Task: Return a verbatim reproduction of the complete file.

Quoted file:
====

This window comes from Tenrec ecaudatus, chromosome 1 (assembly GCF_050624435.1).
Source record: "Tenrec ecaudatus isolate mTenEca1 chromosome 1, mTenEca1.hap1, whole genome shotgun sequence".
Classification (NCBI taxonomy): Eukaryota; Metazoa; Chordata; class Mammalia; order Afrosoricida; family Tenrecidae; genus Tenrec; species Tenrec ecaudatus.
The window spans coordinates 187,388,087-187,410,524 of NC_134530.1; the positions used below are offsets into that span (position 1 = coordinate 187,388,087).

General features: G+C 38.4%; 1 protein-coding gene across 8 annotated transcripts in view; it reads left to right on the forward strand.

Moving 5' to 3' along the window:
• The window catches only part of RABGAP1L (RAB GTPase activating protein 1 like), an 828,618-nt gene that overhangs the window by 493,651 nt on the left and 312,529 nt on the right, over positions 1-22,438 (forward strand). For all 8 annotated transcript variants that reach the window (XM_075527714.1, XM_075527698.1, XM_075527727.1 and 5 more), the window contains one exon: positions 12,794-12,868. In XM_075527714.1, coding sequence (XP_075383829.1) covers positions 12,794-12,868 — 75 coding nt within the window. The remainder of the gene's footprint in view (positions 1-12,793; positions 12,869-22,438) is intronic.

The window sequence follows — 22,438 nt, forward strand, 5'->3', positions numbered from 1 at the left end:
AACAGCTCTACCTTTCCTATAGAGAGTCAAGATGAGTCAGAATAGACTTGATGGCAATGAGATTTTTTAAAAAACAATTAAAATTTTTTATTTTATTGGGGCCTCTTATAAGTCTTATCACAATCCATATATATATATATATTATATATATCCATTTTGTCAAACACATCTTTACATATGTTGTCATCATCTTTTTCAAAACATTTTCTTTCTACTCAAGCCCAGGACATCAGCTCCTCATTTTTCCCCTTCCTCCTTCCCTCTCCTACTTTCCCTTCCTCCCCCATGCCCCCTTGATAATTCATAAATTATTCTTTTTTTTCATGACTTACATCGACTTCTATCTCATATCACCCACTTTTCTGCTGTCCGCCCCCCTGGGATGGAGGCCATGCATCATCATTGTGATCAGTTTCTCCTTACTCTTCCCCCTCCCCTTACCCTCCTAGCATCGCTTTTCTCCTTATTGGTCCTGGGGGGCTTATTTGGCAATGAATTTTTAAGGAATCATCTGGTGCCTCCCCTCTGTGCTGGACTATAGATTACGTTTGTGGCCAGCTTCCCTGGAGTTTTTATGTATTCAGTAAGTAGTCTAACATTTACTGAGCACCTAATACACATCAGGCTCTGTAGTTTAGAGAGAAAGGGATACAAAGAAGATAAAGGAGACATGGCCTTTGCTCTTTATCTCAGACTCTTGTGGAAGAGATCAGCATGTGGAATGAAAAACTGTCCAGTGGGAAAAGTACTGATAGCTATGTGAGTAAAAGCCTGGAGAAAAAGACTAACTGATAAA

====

This window comes from Tenrec ecaudatus, chromosome 1 (assembly GCF_050624435.1).
Source record: "Tenrec ecaudatus isolate mTenEca1 chromosome 1, mTenEca1.hap1, whole genome shotgun sequence".
Classification (NCBI taxonomy): Eukaryota; Metazoa; Chordata; class Mammalia; order Afrosoricida; family Tenrecidae; genus Tenrec; species Tenrec ecaudatus.
The window spans coordinates 187,388,087-187,410,524 of NC_134530.1; the positions used below are offsets into that span (position 1 = coordinate 187,388,087).

General features: G+C 38.4%; 1 protein-coding gene across 8 annotated transcripts in view; it reads left to right on the forward strand.

Moving 5' to 3' along the window:
• The window catches only part of RABGAP1L (RAB GTPase activating protein 1 like), an 828,618-nt gene that overhangs the window by 493,651 nt on the left and 312,529 nt on the right, over positions 1-22,438 (forward strand). For all 8 annotated transcript variants that reach the window (XM_075527714.1, XM_075527698.1, XM_075527727.1 and 5 more), the window contains one exon: positions 12,794-12,868. In XM_075527714.1, coding sequence (XP_075383829.1) covers positions 12,794-12,868 — 75 coding nt within the window. The remainder of the gene's footprint in view (positions 1-12,793; positions 12,869-22,438) is intronic.

The window sequence follows — 22,438 nt, forward strand, 5'->3', positions numbered from 1 at the left end:
AACAGCTCTACCTTTCCTATAGAGAGTCAAGATGAGTCAGAATAGACTTGATGGCAATGAGATTTTTTAAAAAACAATTAAAATTTTTTATTTTATTGGGGCCTCTTATAAGTCTTATCACAATCCATATATATATATATATTATATATATCCATTTTGTCAAACACATCTTTACATATGTTGTCATCATCTTTTTCAAAACATTTTCTTTCTACTCAAGCCCAGGACATCAGCTCCTCATTTTTCCCCTTCCTCCTTCCCTCTCCTACTTTCCCTTCCTCCCCCATGCCCCCTTGATAATTCATAAATTATTCTTTTTTTTCATGACTTACATCGACTTCTATCTCATATCACCCACTTTTCTGCTGTCCGCCCCCCTGGGATGGAGGCCATGCATCATCATTGTGATCAGTTTCTCCTTACTCTTCCCCCTCCCCTTACCCTCCTAGCATCGCTTTTCTCCTTATTGGTCCTGGGGGGCTTATTTGGCAATGAATTTTTAAGGAATCATCTGGTGCCTCCCCTCTGTGCTGGACTATAGATTACGTTTGTGGCCAGCTTCCCTGGAGTTTTTATGTATTCAGTAAGTAGTCTAACATTTACTGAGCACCTAATACACATCAGGCTCTGTAGTTTAGAGAGAAAGGGATACAAAGAAGATAAAGGAGACATGGCCTTTGCTCTTTATCTCAGACTCTTGTGGAAGAGATCAGCATGTGGAATGAAAAACTGTCCAGTGGGAAAAGTACTGATAGCTATGTGAGTAAAAGCCTGGAGAAAAAGACTAACTGATAAA